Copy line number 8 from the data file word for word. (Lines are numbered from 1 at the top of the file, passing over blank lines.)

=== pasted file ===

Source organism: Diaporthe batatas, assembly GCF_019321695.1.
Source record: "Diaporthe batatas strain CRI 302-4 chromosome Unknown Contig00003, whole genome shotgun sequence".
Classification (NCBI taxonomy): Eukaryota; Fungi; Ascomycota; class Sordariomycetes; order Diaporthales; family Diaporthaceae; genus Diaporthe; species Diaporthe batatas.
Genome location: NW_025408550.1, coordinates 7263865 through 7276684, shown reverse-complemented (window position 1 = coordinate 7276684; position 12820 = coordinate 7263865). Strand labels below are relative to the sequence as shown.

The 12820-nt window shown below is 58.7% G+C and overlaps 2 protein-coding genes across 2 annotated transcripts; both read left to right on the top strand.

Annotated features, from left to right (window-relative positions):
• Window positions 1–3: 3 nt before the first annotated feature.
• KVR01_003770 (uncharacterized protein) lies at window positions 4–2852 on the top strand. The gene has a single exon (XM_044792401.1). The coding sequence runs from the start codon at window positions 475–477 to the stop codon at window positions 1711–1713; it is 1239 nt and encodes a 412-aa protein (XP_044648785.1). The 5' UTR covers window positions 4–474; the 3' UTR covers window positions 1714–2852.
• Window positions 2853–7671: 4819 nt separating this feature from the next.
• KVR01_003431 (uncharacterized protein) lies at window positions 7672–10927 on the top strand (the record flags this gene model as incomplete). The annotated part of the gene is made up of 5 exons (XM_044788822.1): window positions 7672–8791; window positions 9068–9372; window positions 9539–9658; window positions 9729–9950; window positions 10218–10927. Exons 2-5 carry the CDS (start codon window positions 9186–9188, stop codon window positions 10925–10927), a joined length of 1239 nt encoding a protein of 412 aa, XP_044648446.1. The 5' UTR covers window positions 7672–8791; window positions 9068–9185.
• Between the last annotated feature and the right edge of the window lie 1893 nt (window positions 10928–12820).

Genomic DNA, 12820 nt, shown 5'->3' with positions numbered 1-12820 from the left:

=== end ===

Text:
• KVR01_003770 (uncharacterized protein) lies at window positions 4–2852 on the top strand. The gene has a single exon (XM_044792401.1). The coding sequence runs from the start codon at window positions 475–477 to the stop codon at window positions 1711–1713; it is 1239 nt and encodes a 412-aa protein (XP_044648785.1). The 5' UTR covers window positions 4–474; the 3' UTR covers window positions 1714–2852.